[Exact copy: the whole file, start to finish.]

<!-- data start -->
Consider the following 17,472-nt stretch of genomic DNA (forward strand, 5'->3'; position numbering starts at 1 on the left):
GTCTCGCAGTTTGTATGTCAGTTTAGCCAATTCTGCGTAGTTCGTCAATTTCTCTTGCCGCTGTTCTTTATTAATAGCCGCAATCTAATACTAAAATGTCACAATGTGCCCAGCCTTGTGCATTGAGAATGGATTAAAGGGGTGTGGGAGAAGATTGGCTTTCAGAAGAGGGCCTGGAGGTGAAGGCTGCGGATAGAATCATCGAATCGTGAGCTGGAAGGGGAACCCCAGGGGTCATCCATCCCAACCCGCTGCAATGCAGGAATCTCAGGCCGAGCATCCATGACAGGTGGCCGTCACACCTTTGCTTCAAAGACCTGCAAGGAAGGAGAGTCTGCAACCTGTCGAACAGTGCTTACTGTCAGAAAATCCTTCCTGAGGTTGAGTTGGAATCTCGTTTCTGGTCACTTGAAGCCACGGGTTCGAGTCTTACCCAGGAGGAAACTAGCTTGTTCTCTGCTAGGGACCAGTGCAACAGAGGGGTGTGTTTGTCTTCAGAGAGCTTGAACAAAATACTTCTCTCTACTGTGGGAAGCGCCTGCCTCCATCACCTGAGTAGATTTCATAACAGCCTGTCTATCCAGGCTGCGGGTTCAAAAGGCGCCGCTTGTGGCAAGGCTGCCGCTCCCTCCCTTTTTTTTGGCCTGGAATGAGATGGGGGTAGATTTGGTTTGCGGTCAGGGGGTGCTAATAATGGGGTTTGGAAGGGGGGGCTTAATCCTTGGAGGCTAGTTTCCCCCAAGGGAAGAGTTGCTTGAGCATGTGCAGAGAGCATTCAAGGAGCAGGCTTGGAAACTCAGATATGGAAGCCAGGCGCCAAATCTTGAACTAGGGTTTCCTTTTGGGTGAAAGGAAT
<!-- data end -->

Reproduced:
Consider the following 17,472-nt stretch of genomic DNA (forward strand, 5'->3'; position numbering starts at 1 on the left):
GTCTCGCAGTTTGTATGTCAGTTTAGCCAATTCTGCGTAGTTCGTCAATTTCTCTTGCCGCTGTTCTTTATTAATAGCCGCAATCTAATACTAAAATGTCACAATGTGCCCAGCCTTGTGCATTGAGAATGGATTAAAGGGGTGTGGGAGAAGATTGGCTTTCAGAAGAGGGCCTGGAGGTGAAGGCTGCGGATAGAATCATCGAATCGTGAGCTGGAAGGGGAACCCCAGGGGTCATCCATCCCAACCCGCTGCAATGCAGGAATCTCAGGCCGAGCATCCATGACAGGTGGCCGTCACACCTTTGCTTCAAAGACCTGCAAGGAAGGAGAGTCTGCAACCTGTCGAACAGTGCTTACTGTCAGAAAATCCTTCCTGAGGTTGAGTTGGAATCTCGTTTCTGGTCACTTGAAGCCACGGGTTCGAGTCTTACCCAGGAGGAAACTAGCTTGTTCTCTGCTAGGGACCAGTGCAACAGAGGGGTGTGTTTGTCTTCAGAGAGCTTGAACAAAATACTTCTCTCTACTGTGGGAAGCGCCTGCCTCCATCACCTGAGTAGATTTCATAACAGCCTGTCTATCCAGGCTGCGGGTTCAAAAGGCGCCGCTTGTGGCAAGGCTGCCGCTCCCTCCCTTTTTTTTGGCCTGGAATGAGATGGGGGTAGATTTGGTTTGCGGTCAGGGGGTGCTAATAATGGGGTTTGGAAGGGGGGGCTTAATCCTTGGAGGCTAGTTTCCCCCAAGGGAAGAGTTGCTTGAGCATGTGCAGAGAGCATTCAAGGAGCAGGCTTGGAAACTCAGATATGGAAGCCAGGCGCCAAATCTTGAACTAGGGTTTCCTTTTGGGTGAAAGGAAT